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Navigating the Business Liability Protection Act
One of the most debated pieces of legislation coming out of this past legislative session was HB 4187, which is formally referred to as the "Business Liability Protection Act" and has been more colloquially dubbed as the "parking lot" bill. The legislation makes significant revisions to state law with respect to the rights of owners, employers and/or lessees to limit the possession of firearms in private parking lots.
Having been signed into law by Governor Jim Justice, HB 4187 officially takes effect on June 8, 2018, and leaves many employers and business owners scratching their heads as to what they can and can't do to regulate firearms on their property.
The following is intended to provide employers and business owners with guidance for navigating this new area of law.
How do I know if the Business Liability Protection Act affects me?
With limited exception, this law generally applies to any owner, lessee or other person charged with the care, custody and control of real property. If you have a business that is generally responsible for the care of real property, including an employee and/or customer parking lot, then the Business Liability Protection Act will apply to you and your business.
Who can have a firearm in my parking lot now?
The provisions of HB 4187 would allow any customer, employee or invitee 1 to possess a legally owned firearm in your parking lot so long as the firearm is legally possessed, out of view and locked inside or to the motor vehicle. Importantly, the person possessing the firearm must also be lawfully allowed to be present in the area in question.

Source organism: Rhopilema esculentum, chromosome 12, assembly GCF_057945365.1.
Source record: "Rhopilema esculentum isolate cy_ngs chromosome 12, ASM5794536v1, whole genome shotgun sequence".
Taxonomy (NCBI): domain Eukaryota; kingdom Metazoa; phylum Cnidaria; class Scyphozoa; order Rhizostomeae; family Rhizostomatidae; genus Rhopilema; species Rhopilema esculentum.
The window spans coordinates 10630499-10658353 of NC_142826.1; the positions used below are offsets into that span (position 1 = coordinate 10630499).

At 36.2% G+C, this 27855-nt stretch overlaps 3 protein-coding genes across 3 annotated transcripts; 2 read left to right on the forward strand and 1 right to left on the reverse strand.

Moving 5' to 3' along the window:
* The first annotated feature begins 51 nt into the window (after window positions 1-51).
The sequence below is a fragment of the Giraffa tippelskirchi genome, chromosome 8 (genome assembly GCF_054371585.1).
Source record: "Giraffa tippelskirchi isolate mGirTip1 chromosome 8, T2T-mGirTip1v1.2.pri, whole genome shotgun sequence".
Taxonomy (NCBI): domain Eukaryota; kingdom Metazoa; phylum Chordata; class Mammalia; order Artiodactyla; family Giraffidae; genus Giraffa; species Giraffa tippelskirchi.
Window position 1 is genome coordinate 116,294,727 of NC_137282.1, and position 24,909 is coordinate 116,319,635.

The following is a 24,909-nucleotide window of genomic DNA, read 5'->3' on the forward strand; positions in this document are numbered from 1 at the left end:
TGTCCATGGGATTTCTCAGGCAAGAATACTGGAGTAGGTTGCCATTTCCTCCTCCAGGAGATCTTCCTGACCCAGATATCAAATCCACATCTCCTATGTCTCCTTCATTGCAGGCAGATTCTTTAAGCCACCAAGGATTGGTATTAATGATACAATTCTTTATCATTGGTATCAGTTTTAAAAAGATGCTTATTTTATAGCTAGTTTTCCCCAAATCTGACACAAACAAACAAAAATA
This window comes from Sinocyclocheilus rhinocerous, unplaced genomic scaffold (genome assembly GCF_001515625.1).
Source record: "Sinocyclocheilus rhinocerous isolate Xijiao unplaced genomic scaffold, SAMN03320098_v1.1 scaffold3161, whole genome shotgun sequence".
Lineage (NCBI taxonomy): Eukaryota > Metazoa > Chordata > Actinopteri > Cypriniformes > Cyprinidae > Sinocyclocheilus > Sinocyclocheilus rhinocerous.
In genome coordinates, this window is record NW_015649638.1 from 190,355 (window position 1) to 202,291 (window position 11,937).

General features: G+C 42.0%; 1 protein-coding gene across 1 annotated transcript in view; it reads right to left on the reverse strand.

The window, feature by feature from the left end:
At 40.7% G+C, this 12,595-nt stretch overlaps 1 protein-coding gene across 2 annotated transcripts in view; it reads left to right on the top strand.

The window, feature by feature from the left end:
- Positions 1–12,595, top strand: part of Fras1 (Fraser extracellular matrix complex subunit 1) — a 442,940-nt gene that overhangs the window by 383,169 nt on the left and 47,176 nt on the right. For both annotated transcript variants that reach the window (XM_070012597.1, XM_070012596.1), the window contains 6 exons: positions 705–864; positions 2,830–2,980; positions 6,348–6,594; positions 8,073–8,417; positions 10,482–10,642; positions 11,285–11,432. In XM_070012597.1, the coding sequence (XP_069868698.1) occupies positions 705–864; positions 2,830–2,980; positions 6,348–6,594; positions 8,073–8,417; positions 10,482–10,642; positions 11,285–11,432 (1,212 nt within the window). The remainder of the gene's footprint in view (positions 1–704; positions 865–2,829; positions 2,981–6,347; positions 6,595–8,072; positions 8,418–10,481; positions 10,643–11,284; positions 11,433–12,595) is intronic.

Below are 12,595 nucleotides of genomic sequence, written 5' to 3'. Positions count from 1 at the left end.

Can I still prohibit the carrying of firearms on my business premises?
Yes. HB 4187 maintains existing legal protections for business owners that want to prevent the carrying of firearms on their property. Specifically, any owner, lessee or other person charged with the care, custody and control of real property may prohibit the open or concealed carrying of any firearm or deadly weapon on the property under their control. The Business Liability Protection Act only provides a limited right for a lawful firearm owner to securely store such a firearm in their vehicle while on your property. Any person carrying or otherwise possessing a firearm on your property who refuses to relinquish the firearm or leave the premises upon request is guilty of a misdemeanor pursuant to W.Va. Code §61‑7‑14(c).
Can I ask if someone has a firearm stored in a vehicle on my parking lot?
No. The provisions of HB 4187 explicitly prevent an employer or business owner from violating the privacy rights of a customer or employee by asking, either verbally or in writing, about the presence of a firearm locked inside a motor vehicle in the employer or business owner's parking lot.
Can I have security conduct searches of my parking lot to determine the presence of firearms in vehicles?
No. The Business Liability Protection Act provides similar privacy protections for customers and employees with respect to vehicle searches. However, it is worth remembering that any such firearm must be locked and out of view. To the extent that a firearm is left in plain view in a vehicle and complained of to an employer or business, it would not be a violation of the Act if you required the customer or employee's compliance with the law by ensuring that the firearm was securely stored and out of view.
What action(s) can I take if I receive a complaint regarding the possession of a firearm stored inside a motor vehicle in my parking lot?